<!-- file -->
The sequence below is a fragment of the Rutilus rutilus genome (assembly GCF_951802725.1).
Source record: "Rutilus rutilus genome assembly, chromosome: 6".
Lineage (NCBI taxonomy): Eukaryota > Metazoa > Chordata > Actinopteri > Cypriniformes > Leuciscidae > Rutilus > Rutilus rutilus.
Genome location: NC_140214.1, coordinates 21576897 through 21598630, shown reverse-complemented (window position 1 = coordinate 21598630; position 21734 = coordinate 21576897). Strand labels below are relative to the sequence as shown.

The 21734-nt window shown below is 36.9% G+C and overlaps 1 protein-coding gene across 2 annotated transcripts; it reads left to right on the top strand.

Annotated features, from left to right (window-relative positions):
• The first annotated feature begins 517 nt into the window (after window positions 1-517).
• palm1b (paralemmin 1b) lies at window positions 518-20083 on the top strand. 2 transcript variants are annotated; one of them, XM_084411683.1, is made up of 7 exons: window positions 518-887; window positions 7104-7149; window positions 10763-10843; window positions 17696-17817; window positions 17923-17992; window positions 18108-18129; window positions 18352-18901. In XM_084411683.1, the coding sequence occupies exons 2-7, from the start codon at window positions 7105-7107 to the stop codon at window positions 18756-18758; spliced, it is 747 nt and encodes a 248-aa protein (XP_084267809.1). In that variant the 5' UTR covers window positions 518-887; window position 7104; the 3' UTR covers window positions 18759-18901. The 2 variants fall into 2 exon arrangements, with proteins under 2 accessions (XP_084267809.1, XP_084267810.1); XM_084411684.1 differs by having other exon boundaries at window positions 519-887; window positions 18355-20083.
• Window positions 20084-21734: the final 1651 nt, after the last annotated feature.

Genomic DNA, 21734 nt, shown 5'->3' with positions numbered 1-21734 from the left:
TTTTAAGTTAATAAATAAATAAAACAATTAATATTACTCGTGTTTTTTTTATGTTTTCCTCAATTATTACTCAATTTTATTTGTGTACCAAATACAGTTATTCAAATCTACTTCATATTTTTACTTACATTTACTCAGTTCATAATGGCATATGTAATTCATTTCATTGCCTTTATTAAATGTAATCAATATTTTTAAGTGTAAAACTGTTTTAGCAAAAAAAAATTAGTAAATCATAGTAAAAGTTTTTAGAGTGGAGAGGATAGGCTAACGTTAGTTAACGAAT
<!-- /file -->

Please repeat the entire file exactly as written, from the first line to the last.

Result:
The sequence below is a fragment of the Rutilus rutilus genome (assembly GCF_951802725.1).
Source record: "Rutilus rutilus genome assembly, chromosome: 6".
Lineage (NCBI taxonomy): Eukaryota > Metazoa > Chordata > Actinopteri > Cypriniformes > Leuciscidae > Rutilus > Rutilus rutilus.
Genome location: NC_140214.1, coordinates 21576897 through 21598630, shown reverse-complemented (window position 1 = coordinate 21598630; position 21734 = coordinate 21576897). Strand labels below are relative to the sequence as shown.

The 21734-nt window shown below is 36.9% G+C and overlaps 1 protein-coding gene across 2 annotated transcripts; it reads left to right on the top strand.

Annotated features, from left to right (window-relative positions):
• The first annotated feature begins 517 nt into the window (after window positions 1-517).
• palm1b (paralemmin 1b) lies at window positions 518-20083 on the top strand. 2 transcript variants are annotated; one of them, XM_084411683.1, is made up of 7 exons: window positions 518-887; window positions 7104-7149; window positions 10763-10843; window positions 17696-17817; window positions 17923-17992; window positions 18108-18129; window positions 18352-18901. In XM_084411683.1, the coding sequence occupies exons 2-7, from the start codon at window positions 7105-7107 to the stop codon at window positions 18756-18758; spliced, it is 747 nt and encodes a 248-aa protein (XP_084267809.1). In that variant the 5' UTR covers window positions 518-887; window position 7104; the 3' UTR covers window positions 18759-18901. The 2 variants fall into 2 exon arrangements, with proteins under 2 accessions (XP_084267809.1, XP_084267810.1); XM_084411684.1 differs by having other exon boundaries at window positions 519-887; window positions 18355-20083.
• Window positions 20084-21734: the final 1651 nt, after the last annotated feature.

Genomic DNA, 21734 nt, shown 5'->3' with positions numbered 1-21734 from the left:
TTTTAAGTTAATAAATAAATAAAACAATTAATATTACTCGTGTTTTTTTTATGTTTTCCTCAATTATTACTCAATTTTATTTGTGTACCAAATACAGTTATTCAAATCTACTTCATATTTTTACTTACATTTACTCAGTTCATAATGGCATATGTAATTCATTTCATTGCCTTTATTAAATGTAATCAATATTTTTAAGTGTAAAACTGTTTTAGCAAAAAAAAATTAGTAAATCATAGTAAAAGTTTTTAGAGTGGAGAGGATAGGCTAACGTTAGTTAACGAAT